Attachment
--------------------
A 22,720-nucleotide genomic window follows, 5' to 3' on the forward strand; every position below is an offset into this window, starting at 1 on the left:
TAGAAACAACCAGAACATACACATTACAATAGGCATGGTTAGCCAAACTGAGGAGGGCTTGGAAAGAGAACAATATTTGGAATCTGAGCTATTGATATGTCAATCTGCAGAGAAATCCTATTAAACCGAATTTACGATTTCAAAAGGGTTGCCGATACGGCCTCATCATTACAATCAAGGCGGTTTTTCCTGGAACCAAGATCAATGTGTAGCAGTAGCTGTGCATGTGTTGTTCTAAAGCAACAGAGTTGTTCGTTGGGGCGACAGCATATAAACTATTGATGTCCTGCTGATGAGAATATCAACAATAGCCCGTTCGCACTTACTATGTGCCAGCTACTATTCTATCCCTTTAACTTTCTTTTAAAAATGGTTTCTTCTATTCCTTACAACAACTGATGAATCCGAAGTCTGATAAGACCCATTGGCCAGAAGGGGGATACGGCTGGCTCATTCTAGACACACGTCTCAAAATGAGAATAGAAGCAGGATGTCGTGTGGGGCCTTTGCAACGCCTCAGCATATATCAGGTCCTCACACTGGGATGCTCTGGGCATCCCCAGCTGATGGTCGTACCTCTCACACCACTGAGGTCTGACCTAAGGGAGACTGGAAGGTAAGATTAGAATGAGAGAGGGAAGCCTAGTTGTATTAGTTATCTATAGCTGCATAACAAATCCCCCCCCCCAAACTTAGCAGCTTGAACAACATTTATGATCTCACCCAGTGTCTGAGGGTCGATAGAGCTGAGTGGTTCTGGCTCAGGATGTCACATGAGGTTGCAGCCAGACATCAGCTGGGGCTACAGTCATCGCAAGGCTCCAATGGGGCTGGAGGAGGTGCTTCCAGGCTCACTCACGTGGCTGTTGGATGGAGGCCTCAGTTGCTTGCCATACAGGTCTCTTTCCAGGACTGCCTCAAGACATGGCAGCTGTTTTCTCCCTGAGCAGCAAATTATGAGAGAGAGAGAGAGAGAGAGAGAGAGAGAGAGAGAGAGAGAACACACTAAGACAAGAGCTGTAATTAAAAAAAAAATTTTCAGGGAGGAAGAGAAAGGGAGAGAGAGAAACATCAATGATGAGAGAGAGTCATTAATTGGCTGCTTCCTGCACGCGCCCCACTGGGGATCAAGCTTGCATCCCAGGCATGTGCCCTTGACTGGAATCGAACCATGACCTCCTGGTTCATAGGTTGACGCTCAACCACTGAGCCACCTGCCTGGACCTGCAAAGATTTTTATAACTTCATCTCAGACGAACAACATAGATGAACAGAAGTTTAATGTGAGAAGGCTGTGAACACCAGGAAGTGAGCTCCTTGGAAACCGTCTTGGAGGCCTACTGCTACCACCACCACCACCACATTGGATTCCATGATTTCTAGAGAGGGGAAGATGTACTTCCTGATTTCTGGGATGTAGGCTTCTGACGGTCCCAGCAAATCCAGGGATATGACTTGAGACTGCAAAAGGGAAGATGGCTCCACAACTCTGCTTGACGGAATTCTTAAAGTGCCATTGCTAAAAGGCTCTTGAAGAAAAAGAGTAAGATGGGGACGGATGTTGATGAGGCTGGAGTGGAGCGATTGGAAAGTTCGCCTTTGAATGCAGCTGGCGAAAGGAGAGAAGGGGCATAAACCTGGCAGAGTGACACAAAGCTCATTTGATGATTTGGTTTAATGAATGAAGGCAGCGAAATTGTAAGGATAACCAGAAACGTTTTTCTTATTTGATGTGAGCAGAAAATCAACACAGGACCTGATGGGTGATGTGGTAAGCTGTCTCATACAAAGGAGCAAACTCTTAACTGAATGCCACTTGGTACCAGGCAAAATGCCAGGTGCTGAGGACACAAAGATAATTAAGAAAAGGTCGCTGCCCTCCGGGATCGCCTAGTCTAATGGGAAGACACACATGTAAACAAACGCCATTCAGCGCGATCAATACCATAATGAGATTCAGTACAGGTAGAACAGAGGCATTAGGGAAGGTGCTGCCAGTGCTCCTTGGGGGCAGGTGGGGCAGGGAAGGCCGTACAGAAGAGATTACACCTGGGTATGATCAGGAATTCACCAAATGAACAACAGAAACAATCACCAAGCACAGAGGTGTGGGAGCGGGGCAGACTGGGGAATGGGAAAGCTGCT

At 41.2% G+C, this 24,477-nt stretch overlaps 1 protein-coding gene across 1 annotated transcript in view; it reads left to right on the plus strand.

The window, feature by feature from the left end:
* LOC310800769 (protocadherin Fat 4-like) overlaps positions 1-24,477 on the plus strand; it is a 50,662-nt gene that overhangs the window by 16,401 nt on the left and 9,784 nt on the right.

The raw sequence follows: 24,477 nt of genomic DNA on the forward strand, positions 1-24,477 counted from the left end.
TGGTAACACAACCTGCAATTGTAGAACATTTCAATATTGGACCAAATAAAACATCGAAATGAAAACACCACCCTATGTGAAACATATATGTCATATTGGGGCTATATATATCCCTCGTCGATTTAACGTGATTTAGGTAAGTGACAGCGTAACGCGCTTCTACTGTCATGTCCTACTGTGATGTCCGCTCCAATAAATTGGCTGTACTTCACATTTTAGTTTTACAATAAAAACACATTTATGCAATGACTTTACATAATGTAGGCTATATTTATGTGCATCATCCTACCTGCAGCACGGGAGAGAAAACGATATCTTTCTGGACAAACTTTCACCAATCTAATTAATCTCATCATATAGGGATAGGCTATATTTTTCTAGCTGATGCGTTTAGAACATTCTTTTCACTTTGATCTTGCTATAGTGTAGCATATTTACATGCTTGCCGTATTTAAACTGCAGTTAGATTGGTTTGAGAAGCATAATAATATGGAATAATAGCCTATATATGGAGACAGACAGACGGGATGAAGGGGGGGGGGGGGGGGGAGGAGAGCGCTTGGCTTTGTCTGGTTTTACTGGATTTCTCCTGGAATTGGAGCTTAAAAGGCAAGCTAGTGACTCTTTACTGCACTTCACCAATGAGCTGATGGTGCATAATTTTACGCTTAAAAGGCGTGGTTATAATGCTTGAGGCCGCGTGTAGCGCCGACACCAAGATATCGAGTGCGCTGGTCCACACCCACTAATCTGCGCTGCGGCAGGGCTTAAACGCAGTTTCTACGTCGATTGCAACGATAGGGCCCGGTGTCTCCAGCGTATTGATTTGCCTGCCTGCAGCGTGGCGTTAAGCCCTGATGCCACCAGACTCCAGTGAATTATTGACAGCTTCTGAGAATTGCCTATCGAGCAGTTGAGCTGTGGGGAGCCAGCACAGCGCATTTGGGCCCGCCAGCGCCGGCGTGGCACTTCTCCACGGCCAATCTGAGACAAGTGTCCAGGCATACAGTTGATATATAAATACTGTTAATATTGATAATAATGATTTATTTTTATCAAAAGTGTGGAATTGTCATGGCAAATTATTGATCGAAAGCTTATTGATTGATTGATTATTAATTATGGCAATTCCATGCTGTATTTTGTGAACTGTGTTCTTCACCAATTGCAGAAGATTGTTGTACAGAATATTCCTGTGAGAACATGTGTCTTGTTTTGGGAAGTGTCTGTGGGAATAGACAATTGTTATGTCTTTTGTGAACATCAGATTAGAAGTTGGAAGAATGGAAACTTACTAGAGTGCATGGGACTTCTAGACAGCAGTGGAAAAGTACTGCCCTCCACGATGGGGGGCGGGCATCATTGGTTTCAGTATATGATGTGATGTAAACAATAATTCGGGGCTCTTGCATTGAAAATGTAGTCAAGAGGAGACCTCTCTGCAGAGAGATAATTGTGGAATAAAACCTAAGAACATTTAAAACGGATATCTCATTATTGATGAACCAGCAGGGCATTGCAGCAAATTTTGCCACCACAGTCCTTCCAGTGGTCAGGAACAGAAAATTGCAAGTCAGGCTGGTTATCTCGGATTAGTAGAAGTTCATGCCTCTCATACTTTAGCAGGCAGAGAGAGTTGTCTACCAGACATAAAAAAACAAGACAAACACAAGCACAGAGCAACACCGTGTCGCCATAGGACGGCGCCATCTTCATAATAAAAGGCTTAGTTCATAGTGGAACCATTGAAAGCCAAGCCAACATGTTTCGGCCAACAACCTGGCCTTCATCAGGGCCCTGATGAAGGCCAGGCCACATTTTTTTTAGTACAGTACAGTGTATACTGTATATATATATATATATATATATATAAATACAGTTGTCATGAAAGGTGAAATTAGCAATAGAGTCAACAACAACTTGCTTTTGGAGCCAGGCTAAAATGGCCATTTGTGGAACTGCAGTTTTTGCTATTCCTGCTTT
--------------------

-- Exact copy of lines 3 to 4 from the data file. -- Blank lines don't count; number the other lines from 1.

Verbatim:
At 41.2% G+C, this 24,477-nt stretch overlaps 1 protein-coding gene across 1 annotated transcript in view; it reads left to right on the plus strand.

The window, feature by feature from the left end: